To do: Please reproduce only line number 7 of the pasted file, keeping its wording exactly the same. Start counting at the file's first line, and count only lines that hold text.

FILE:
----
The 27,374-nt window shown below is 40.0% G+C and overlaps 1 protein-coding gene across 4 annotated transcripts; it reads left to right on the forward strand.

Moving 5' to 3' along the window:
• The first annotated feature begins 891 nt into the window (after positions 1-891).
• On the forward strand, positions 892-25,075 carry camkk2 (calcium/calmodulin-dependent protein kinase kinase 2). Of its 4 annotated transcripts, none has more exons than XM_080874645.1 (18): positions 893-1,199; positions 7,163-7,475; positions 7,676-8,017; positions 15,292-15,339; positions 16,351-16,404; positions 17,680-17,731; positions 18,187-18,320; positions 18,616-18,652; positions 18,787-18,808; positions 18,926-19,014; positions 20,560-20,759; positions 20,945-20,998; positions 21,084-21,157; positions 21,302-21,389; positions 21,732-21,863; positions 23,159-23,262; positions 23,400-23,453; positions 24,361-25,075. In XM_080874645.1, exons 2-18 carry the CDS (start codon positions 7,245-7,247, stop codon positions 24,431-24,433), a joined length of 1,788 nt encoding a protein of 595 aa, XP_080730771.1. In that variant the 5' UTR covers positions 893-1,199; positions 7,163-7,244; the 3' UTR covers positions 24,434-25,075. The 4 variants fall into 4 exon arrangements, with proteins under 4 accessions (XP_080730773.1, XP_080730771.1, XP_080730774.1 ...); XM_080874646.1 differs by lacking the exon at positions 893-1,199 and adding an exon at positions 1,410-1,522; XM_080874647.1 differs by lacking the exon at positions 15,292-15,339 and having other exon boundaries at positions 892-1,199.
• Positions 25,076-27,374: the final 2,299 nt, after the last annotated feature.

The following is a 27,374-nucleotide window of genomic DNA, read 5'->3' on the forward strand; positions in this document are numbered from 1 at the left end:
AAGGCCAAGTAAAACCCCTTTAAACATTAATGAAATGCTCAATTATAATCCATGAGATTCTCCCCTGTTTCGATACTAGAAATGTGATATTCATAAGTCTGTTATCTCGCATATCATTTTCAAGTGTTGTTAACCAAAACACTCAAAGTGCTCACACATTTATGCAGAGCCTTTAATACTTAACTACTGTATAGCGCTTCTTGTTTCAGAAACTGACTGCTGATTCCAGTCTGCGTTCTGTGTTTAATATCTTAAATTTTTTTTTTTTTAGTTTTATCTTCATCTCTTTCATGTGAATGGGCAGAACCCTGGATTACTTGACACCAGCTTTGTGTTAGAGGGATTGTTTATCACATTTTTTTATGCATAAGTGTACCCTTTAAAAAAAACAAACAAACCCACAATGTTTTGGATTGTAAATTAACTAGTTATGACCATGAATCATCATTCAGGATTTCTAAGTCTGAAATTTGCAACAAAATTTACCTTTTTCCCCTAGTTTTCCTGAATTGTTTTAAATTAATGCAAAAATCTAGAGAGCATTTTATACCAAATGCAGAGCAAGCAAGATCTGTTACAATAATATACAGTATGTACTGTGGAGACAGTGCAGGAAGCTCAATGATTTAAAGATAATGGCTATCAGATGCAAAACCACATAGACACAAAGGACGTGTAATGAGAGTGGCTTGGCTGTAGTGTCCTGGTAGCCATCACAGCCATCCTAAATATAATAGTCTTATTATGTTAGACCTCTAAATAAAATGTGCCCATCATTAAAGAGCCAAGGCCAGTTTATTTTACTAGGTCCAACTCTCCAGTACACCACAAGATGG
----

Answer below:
AAGGCCAAGTAAAACCCCTTTAAACATTAATGAAATGCTCAATTATAATCCATGAGATTCTCCCCTGTTTCGATACTAGAAATGTGATATTCATAAGTCTGTTATCTCGCATATCATTTTCAAGTGTTGTTAACCAAAACACTCAAAGTGCTCACACATTTATGCAGAGCCTTTAATACTTAACTACTGTATAGCGCTTCTTGTTTCAGAAACTGACTGCTGATTCCAGTCTGCGTTCTGTGTTTAATATCTTAAATTTTTTTTTTTTTAGTTTTATCTTCATCTCTTTCATGTGAATGGGCAGAACCCTGGATTACTTGACACCAGCTTTGTGTTAGAGGGATTGTTTATCACATTTTTTTATGCATAAGTGTACCCTTTAAAAAAAACAAACAAACCCACAATGTTTTGGATTGTAAATTAACTAGTTATGACCATGAATCATCATTCAGGATTTCTAAGTCTGAAATTTGCAACAAAATTTACCTTTTTCCCCTAGTTTTCCTGAATTGTTTTAAATTAATGCAAAAATCTAGAGAGCATTTTATACCAAATGCAGAGCAAGCAAGATCTGTTACAATAATATACAGTATGTACTGTGGAGACAGTGCAGGAAGCTCAATGATTTAAAGATAATGGCTATCAGATGCAAAACCACATAGACACAAAGGACGTGTAATGAGAGTGGCTTGGCTGTAGTGTCCTGGTAGCCATCACAGCCATCCTAAATATAATAGTCTTATTATGTTAGACCTCTAAATAAAATGTGCCCATCATTAAAGAGCCAAGGCCAGTTTATTTTACTAGGTCCAACTCTCCAGTACACCACAAGATGG